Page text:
Saturday, 06 June 2020


Singapore offers hope to patients with underactive bladders

06 May 2020 | News

NUS researchers' novel device can be attached to the bladder to provide real-time volume detection and efficient voiding capabilities

Individuals with an underactive bladder, for example following a spinal cord injury, often cannot sense bladder fullness or are unable to empty the bladder completely. This distressing symptom can seriously affect one’s quality of life. A dysfunctional bladder may also lead to medical complications such as urinary tract infection, as well as physical discomfort and potential for personal embarrassment.

Dr Faezeh Arab Hassani, a researcher from the National University of Singapore (NUS), has recently invented a device that can monitor bladder volume in real time and effectively empty the bladder. This innovation may open up a new treatment option for patients with underactive bladders in the near future.

Dr Arab Hassani worked closely with researchers from the NUS Department of Electrical Engineering and Computer Engineering, the NUS Department of Biomedical Engineering, as well as lead collaborator Professor Takao Someya and his research team at the University of Tokyo, and took more than a year to develop the novel bladder system. This breakthrough was first reported in the journal Science Advances on 1 May 2020.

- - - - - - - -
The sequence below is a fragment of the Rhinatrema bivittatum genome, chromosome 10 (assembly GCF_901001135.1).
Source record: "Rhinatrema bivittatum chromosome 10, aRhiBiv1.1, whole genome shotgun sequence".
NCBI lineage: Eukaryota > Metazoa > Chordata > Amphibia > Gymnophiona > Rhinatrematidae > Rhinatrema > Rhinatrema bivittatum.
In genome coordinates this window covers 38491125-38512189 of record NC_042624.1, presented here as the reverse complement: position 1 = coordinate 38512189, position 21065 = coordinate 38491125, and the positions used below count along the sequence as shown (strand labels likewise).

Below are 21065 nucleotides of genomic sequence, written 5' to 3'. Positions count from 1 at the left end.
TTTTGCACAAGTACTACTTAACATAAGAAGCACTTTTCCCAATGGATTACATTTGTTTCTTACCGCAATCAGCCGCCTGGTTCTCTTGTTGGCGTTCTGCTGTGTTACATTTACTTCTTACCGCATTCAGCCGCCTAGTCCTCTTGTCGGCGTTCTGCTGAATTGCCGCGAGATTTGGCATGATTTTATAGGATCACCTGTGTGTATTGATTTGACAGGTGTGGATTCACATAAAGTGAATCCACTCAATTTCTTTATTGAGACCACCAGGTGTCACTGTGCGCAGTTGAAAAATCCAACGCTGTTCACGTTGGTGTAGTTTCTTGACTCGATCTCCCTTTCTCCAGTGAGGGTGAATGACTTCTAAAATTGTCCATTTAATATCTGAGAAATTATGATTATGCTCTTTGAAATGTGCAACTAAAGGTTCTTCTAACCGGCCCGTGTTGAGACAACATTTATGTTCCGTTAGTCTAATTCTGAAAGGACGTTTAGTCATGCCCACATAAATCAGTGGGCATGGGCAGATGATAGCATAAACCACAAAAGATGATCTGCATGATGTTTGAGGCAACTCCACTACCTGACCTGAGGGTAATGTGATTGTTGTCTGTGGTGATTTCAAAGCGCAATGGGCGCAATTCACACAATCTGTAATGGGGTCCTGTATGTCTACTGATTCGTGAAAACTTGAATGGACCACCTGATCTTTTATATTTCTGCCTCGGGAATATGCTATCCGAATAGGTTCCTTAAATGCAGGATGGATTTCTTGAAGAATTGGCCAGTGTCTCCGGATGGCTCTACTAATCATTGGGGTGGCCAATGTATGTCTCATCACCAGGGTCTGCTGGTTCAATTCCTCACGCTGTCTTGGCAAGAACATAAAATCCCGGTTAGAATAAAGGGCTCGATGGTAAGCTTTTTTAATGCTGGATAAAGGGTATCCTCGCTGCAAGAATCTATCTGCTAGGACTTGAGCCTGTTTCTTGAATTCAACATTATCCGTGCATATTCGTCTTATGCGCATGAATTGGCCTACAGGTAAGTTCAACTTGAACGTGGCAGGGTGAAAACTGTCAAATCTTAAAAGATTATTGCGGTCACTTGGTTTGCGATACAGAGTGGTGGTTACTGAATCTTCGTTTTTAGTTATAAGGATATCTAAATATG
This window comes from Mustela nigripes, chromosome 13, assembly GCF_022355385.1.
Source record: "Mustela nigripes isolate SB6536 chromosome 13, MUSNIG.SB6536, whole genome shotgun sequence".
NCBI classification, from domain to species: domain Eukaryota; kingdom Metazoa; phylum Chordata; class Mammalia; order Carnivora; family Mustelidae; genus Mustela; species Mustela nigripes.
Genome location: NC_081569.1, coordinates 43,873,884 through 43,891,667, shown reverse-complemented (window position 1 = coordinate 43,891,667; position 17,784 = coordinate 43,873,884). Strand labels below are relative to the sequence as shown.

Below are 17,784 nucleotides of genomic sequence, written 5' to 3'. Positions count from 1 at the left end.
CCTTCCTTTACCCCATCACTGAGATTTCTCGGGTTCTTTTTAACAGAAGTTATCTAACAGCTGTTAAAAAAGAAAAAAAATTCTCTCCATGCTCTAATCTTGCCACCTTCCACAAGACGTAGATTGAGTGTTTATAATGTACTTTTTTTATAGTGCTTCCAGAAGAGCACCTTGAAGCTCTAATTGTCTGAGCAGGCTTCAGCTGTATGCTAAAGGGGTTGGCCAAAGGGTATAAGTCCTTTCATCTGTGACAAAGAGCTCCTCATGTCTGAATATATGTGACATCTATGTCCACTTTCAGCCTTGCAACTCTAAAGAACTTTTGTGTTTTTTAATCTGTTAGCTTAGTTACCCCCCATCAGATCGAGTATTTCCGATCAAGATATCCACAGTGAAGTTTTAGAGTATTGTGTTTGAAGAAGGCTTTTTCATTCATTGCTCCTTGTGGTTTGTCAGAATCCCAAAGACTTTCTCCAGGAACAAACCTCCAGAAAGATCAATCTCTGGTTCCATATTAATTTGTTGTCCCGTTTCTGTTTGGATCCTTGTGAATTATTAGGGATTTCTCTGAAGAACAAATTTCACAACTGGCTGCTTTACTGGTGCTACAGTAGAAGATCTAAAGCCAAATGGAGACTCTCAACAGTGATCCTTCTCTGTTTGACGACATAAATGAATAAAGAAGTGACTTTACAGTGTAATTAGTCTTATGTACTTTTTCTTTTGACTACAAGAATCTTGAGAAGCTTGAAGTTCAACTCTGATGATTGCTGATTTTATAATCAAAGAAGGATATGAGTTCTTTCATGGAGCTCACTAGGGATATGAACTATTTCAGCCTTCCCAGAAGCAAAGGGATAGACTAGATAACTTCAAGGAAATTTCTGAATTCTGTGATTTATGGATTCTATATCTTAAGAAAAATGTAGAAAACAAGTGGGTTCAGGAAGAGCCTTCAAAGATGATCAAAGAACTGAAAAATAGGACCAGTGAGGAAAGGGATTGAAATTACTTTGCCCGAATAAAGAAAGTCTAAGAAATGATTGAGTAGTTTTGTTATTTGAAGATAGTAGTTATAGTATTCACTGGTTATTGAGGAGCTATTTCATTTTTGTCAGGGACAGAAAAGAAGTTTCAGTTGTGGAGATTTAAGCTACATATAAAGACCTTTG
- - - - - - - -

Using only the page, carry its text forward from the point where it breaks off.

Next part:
Dr Arab Hassani’s novel system comprises a sensor integrated with an actuator. The soft and thin sensor monitors the bladder volume continuously while the actuator is equipped with strong emptying force to clear the bladder. The actuator contains a shape memory alloy (SMA) spring, which keeps the sensor in contact with the surface of the bladder at all times for precise volume detection.

 

Moving forward, the NUS research team is working to improve the functionality of the device, and looking into making the system wireless for ease of use and movement.

The team’s advances in soft materials and their fabrication techniques also hold other potential applications in the medical field.


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